Merchants Bank cash call sparks sector sell-off in China
Regulator's approval of lender's 20b yuan fundraising plan prompts investor concerns that more mainland banks may follow suit
The shares of mainland banks came under pressure yesterday amid fears of a flood of equity fundraisings.
Earlier this week, the China Securities Regulatory Commission approved for the first time this year a bank's equity capital raising plan.
China Merchants Bank, the mainland's sixth-largest lender by assets, said on Tuesday it would issue about 3.07 billion new A shares.
Mainland banks faced a liquidity crunch late last month, with interbank lending rates soaring to record highs.
Merchants Bank's rights issue, estimated to raise 20 billion yuan (HK$25.2 billion), was long-awaited, with the bank having announced the plan in 2011.
"It's likely we'll see more fundraising attempts by mainland banks in the next two quarters," said Guo Tianyong, the head of the China banking research centre at Beijing's Central University of Finance and Economics. "Capital constraints are prevalent in all Chinese banks as a result of their capital-consuming model of development."
But an analyst with a leading mainland investment bank said further equity capital raisings by banks were unlikely to happen this year as the necessary procedures were time-consuming.
The analyst added there was nothing on the horizon likely to boost the share performance of banks in the short term, with their prospects dimmed by an increase in bad loans.
Shares of Merchants Bank fell 1.45 per cent to 10.90 yuan in Shanghai yesterday, while the H shares lost 1.18 per cent to HK$13.38 in Hong Kong.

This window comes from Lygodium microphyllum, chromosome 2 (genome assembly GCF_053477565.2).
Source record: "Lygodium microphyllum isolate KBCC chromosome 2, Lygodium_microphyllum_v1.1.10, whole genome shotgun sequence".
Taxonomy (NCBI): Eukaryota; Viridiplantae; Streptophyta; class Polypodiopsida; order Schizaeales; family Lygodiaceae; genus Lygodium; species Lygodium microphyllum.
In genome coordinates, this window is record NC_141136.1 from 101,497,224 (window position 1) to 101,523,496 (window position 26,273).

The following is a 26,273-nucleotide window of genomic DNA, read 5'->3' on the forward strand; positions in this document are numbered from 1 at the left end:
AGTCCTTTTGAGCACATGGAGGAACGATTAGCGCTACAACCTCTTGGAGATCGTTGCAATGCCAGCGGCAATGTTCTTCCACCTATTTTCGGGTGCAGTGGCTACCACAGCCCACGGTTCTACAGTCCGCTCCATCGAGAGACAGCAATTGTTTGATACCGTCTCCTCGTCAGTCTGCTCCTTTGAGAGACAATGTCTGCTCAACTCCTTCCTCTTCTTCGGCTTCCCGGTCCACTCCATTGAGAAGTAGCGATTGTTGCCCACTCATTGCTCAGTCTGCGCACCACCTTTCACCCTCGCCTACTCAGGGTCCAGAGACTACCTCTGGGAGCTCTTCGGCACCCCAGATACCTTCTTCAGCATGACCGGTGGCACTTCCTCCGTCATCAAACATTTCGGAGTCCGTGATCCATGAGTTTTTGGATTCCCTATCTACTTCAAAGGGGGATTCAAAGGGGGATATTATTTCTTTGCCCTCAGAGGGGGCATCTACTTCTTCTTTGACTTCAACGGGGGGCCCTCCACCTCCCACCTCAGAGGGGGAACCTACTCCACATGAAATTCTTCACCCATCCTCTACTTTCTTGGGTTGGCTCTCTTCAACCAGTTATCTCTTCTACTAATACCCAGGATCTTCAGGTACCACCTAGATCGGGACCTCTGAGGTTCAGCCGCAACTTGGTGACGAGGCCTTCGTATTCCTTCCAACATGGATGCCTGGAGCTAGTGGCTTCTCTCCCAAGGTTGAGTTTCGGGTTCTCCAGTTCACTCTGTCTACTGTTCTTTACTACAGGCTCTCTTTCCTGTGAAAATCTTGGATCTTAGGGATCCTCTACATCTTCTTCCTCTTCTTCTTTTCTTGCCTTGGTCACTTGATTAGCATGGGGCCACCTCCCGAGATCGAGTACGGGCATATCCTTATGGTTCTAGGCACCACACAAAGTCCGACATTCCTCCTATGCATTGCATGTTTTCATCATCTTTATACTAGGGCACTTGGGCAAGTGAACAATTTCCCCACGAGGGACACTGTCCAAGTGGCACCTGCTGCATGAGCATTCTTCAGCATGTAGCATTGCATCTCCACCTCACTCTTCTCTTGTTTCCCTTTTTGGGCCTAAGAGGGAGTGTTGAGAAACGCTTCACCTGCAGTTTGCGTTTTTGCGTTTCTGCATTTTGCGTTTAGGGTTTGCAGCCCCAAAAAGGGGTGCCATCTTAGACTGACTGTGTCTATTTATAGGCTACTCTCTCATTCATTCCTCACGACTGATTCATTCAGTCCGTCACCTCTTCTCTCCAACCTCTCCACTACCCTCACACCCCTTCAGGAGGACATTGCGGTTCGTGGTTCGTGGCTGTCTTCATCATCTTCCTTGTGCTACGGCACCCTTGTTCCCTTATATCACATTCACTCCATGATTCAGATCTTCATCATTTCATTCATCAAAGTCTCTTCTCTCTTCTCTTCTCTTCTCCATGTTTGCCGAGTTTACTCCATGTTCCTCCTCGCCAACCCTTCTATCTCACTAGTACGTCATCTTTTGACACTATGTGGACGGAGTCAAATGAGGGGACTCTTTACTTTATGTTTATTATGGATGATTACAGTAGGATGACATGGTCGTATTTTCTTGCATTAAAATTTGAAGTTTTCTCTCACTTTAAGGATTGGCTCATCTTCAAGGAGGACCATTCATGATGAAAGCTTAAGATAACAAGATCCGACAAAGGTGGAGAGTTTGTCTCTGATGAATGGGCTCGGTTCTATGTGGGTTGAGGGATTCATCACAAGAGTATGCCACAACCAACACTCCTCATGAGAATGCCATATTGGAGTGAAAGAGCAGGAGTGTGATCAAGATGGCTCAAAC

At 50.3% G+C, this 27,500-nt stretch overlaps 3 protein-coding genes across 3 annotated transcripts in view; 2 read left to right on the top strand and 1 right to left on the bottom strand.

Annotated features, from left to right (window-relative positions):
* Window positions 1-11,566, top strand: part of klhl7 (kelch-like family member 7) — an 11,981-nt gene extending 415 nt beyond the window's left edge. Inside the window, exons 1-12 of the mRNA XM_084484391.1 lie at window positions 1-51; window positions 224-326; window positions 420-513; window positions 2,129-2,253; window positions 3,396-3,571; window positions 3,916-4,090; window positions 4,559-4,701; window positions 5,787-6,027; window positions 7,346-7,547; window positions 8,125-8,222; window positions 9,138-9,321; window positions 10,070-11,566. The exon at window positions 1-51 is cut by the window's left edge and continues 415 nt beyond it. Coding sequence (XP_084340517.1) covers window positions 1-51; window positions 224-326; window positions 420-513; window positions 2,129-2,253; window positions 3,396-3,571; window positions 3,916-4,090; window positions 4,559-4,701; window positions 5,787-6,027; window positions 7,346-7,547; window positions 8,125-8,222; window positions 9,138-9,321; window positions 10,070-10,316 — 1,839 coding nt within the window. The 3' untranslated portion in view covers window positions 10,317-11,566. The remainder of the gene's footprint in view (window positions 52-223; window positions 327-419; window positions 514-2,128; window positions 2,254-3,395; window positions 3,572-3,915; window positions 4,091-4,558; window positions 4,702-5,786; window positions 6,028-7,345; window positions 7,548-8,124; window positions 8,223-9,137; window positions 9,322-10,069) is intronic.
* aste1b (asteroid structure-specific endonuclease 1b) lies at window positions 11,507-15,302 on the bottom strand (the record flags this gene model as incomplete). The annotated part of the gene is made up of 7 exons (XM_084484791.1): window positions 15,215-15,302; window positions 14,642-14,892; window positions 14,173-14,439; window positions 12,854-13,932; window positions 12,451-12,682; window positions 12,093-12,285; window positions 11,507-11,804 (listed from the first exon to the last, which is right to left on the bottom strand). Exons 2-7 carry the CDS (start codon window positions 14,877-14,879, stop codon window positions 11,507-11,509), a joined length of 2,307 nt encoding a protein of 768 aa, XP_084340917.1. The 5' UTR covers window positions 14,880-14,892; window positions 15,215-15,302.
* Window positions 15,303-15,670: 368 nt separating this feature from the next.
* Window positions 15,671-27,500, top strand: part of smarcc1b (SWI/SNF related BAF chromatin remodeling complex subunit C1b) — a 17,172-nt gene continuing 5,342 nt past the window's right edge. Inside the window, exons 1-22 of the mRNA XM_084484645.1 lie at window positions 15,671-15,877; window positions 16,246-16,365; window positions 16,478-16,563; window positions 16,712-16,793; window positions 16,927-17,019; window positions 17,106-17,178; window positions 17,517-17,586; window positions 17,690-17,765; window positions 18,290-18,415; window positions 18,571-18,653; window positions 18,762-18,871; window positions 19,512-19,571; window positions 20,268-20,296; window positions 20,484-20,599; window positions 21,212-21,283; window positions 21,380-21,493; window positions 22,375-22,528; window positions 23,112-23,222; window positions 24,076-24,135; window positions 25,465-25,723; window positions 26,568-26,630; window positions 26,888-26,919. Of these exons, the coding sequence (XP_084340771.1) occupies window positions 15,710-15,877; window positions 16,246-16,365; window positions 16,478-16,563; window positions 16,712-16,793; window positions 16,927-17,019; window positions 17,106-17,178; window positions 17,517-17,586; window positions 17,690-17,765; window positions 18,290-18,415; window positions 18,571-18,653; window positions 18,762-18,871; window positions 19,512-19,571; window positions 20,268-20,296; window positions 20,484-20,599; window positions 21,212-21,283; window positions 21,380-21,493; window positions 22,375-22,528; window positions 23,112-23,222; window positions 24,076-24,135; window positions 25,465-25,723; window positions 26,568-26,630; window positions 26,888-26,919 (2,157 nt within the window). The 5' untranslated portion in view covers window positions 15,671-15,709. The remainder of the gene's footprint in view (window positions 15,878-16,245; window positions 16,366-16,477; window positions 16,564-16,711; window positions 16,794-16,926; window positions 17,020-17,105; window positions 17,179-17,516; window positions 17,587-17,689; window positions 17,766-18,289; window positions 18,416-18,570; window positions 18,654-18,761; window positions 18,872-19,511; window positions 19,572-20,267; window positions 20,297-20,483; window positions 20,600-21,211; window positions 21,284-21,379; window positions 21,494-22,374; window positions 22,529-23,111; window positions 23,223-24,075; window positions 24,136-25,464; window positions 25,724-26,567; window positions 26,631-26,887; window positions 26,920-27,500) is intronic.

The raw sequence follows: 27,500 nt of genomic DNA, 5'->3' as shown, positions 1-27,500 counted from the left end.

The A shares of China Minsheng Banking fell 1.97 per cent, while China Citic Bank lost 1.94 per cent. The benchmark Shanghai Composite Index slid 0.52 per cent.
According to ChinaScope Financial, a Hong Kong-based research firm, mainland banks need to raise US$5 billion to US$10 billion over the next two years to keep capital ratios at current levels.
The profitability of mainland banks depends on the loan business. The lenders enjoy the fat spread between the interest rate they charge borrowers and what they pay on deposits. Small banks have been aggressive in doling out loans to compete with the state-controlled big lenders, and the capital-consuming nature of lending has eroded their financial strength.
Merchants Bank's core capital adequacy ratio stood at 8.49 per cent at the end of last year, lower than the regulatory requirement of 8.5 per cent, for the third consecutive year. The ratio was 8.13 per cent at Minsheng Bank. At Citic Bank, it was 9.35 per cent.
If the rights issue of Merchants Bank is completed by the end of this year, its tier-one ratio - a core measure of a bank's financial strength - will be lifted by 126 basis points to 9.28 per cent, and its return on equity will be diluted by 137 basis points to 20 per cent, according to Katherine Lei, an analyst at JP Morgan.
Guo said loan growth in the first half of this year probably pressured banks' capital ratios and that the cash squeeze last month might have made lenders keener to tap capital markets.
New loans extended by mainland banks in the first half of this year totalled 5.08 trillion yuan, 221.7 billion yuan more than in the same period last year.
Additional reporting by Ray Chan